Advertisement
YOU ARE HERE: LAT HomeCollectionsFixme

Screening Room

Slaves Survive on Spirit in 'Passage'

Awesome film about the hellish 18-week journey screens during the annual Pan African Film Festival.

February 08, 2001|KEVIN THOMAS | TIMES STAFF WRITER

Among the films at the ninth annual Pan African Film Festival, which opens tonight at 8 with the gala premiere of the comedy "Kingdom Come," is Martinique filmmaker Guy Deslauriers' "Middle Passage." It is an awesome evocation of the experience of being enslaved in Africa andsubjected to horrendous conditions on the 18-week voyage to America. It is a tremendous feat of the imagination, heightened by Amos Coullanges' dramatic score, in which Deslauriers confronts a veritable hell on earth with a stunning sense of visual splendor that makes watching his film bearable without softening its impact.

With eloquent voice-over narration (by Cameroon actor Maka Koto) from an unidentified slave aboard ship, the film celebrates the transcendent power of the collective African spirit.

The narrator raises questions about the role played by those Africans who abducted and sold their brothers and sisters into slavery and of his discovery that his white captors feared those they kept in chains. "Middle Passage" may leave you with a sense of irony that it was more important to the ship's white crew to consider the Africans as less than human than as the source of tremendous potential profit as slave laborers.

How else to explain that half the ship's human cargo had perished, due to terrible treatment, by the time the slave ship had reached its destination? Our narrator, however, points out that those who did survive the journey were primed to endure what lay ahead. ("Middle Passage" screens Saturday at 4 p.m., Sunday at 10 p.m., Feb. 18 at 11:45 a.m., Feb. 19 at 3:40 p.m.)

Another of the festival's more powerful films is Egyptian writer-director Atef Hetata's "The Closed Doors" (Saturday, 6:25 p.m., Feb. 18, 10 p.m.), a complex, multifaceted portrait of a poor Cairo youth's coming of age at the time of the Gulf War. The father of Mohamed (Ahmed Azmi) has left his mother (Sawsan Badr) for another woman, and this has made for an exceptionally close bond between mother and son. Working as a maid, the self-sacrificing mother lives for the day when she will see her son become an airline pilot. A serious, often picked-upon youth, Mohamed is experiencing the onslaught of puberty. His growing awareness of life's unfairness and cruelties combine with a nascent, threatening Oedipal complex to make him ripe for recruitment by Islam fundamentalists who offer him the security of rigid, male-dominant doctrine.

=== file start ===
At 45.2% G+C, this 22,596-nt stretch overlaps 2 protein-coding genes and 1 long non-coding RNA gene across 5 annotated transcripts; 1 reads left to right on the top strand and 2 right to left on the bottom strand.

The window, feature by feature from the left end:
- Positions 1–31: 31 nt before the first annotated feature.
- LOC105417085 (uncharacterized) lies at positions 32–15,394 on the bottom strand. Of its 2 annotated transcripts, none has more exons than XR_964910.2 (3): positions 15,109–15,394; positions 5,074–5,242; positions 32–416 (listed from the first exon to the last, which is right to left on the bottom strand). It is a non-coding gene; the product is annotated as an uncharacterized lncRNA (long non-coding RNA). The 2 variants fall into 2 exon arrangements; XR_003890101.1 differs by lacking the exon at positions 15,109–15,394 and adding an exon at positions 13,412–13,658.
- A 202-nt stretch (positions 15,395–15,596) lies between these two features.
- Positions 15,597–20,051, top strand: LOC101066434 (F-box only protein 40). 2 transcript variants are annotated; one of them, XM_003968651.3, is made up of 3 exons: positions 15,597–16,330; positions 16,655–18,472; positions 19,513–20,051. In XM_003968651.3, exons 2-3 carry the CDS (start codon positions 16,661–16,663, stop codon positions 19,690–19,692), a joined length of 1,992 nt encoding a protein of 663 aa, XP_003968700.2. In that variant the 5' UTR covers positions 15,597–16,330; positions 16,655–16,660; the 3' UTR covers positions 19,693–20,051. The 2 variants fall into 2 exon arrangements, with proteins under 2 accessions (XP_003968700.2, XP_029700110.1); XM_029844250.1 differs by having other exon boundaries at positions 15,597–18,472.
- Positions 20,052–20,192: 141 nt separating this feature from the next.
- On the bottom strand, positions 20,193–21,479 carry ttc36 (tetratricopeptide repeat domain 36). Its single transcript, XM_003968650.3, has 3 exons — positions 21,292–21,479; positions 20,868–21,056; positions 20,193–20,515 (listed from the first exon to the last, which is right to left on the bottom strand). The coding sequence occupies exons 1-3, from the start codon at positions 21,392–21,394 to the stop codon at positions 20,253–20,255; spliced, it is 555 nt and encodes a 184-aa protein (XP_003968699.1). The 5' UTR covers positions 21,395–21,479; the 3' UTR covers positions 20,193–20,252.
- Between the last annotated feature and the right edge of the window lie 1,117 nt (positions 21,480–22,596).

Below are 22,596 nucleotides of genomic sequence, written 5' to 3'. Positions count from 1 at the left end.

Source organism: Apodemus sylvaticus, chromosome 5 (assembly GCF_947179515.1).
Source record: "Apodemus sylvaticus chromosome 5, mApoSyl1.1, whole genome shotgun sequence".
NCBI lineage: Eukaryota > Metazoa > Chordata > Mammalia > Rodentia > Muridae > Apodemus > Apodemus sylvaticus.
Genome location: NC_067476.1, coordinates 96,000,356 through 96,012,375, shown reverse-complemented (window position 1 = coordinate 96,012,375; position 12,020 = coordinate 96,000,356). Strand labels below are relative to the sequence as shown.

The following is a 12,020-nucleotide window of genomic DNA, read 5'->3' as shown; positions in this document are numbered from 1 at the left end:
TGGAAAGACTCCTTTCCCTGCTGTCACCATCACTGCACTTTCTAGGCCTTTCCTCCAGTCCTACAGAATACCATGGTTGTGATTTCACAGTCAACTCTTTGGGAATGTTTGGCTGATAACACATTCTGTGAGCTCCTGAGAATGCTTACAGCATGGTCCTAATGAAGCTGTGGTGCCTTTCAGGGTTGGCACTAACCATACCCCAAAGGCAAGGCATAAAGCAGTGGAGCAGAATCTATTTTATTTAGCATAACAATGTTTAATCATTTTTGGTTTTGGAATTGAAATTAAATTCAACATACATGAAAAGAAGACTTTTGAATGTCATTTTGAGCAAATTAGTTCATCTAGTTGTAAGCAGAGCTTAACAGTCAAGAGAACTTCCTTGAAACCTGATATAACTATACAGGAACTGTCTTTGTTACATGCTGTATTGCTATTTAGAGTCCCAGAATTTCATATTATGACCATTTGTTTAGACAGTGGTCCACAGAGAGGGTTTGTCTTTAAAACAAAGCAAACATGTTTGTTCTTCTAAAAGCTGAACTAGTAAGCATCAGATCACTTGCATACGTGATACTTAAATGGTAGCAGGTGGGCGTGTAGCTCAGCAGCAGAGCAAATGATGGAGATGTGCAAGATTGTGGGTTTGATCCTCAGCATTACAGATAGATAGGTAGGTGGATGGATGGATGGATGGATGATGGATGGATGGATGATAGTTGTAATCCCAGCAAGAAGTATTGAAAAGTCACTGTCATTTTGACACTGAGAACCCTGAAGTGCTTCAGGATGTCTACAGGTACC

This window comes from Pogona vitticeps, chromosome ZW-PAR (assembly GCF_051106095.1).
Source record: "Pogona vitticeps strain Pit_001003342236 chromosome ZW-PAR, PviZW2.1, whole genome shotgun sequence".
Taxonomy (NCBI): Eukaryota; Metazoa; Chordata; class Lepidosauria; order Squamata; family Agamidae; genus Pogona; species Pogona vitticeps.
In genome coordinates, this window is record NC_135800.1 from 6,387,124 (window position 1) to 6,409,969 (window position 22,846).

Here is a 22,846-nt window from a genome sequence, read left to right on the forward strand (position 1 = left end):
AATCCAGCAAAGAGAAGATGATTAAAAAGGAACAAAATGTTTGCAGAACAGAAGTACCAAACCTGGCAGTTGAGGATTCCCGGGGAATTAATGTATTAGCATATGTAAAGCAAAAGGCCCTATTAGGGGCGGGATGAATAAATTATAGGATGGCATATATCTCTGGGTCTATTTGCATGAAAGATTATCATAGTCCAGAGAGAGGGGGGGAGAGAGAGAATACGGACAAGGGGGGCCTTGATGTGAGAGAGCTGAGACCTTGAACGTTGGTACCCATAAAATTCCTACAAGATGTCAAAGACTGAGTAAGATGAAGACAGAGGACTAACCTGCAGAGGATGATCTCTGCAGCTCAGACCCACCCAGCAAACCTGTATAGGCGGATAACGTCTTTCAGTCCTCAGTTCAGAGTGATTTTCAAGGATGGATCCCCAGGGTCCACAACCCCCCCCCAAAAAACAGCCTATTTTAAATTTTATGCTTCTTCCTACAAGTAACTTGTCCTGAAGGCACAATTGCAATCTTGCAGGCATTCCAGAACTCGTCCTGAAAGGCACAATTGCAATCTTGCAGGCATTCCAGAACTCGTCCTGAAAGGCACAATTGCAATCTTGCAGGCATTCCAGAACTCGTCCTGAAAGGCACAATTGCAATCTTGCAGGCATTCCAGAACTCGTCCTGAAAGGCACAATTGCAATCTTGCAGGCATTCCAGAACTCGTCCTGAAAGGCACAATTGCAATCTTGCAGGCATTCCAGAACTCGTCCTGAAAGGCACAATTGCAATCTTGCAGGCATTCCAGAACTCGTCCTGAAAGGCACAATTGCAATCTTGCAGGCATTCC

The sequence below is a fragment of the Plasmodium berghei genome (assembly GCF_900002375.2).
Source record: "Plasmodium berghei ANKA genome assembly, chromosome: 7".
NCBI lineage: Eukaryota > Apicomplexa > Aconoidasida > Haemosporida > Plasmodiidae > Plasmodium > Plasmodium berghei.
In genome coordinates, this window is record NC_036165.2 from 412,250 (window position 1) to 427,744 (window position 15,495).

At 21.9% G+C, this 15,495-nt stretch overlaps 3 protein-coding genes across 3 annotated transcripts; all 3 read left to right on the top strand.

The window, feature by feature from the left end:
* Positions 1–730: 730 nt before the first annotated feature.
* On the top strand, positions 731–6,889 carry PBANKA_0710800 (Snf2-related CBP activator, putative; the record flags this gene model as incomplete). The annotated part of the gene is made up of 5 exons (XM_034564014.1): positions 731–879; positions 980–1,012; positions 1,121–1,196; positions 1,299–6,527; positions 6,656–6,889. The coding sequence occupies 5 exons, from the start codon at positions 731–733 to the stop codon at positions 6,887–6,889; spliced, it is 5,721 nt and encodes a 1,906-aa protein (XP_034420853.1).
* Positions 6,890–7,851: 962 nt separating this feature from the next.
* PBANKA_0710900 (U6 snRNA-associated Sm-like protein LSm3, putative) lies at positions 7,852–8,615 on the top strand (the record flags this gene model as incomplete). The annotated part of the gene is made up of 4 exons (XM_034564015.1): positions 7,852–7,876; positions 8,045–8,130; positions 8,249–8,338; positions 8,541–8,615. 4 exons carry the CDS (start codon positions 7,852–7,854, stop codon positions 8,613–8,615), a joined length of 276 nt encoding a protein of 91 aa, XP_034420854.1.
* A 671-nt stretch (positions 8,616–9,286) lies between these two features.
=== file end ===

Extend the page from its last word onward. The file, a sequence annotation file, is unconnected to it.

"The Closed Doors" is overly long and repetitive at 110 minutes, yet Hetata, who was renowned veteran director Youssef Chahine's assistant in his feature debut, uses this time to explore his people and their evolution with an acute sense of psychological validity.

"The Closed Doors" is a splendid example of the straightforward traditional narrative with glowing performances by Badr and Azmi.

With the exception of the opening night gala for "Kingdom Come" at the Galaxy Theater on Hollywood Boulevard, films screen at the Magic Johnson Theaters. Information: (323) 295-1706.

*

The USC School of Cinema-Television will present Friday through Feb. 18 "Shadows of the Modern: Social Change and the New Korean Cinema," composed of 12 features and including an academic conference on Feb. 17. On Feb. 18 director Park Kwang Su will appear with his films, "A Single Spark" (1995), one of the finest South Korean films of recent years, and "Black Republic" (1990). Korean cinema has emerged as a vital and critical reflection of the wrenching changes Korea has experienced over the last two decades.

Addressing that issue specifically is Lee Chang Dong's electrifying "Peppermint Candy" (9 p.m. Saturday at Norris Theater). Seol Kyeong-Ku, in a stunning portrayal, stars as Yeong Ho, a ravaged-looking 40-year-old man, inappropriately dressed in a suit and tie for a picnic in the country, a 20th reunion of a group of small-town factory workers. The celebrants try not to notice Yeong Ho's increasingly erratic behavior, which at its climactic point triggers a series of seven flashbacks spanning 20 years, in which this man's disintegration is keyed to his country's turbulent and repressive political history and its emergence as an industrial power. Lee, who wrote "A Single Spark," launches a broadside attack on the brutality and concomitant corruption in Korean society yet suggests that Yeong Ho is no less responsible for his fate.

Yeong Ho's curse is that he is too intelligent, too questioning, for his humble station in life as he progresses from sensitive and innocent rural youth through a savage rite of passage in the military that leaves him ripe to become a violent cop and then a no-holds-barred entrepreneur at last undone by the ruthless and risky nature of his existence. Familiarity with recent Korean history is undeniably a plus, but this bravura film connects on a timeless personal level.

Advertisement
Los Angeles Times Articles
|
|
|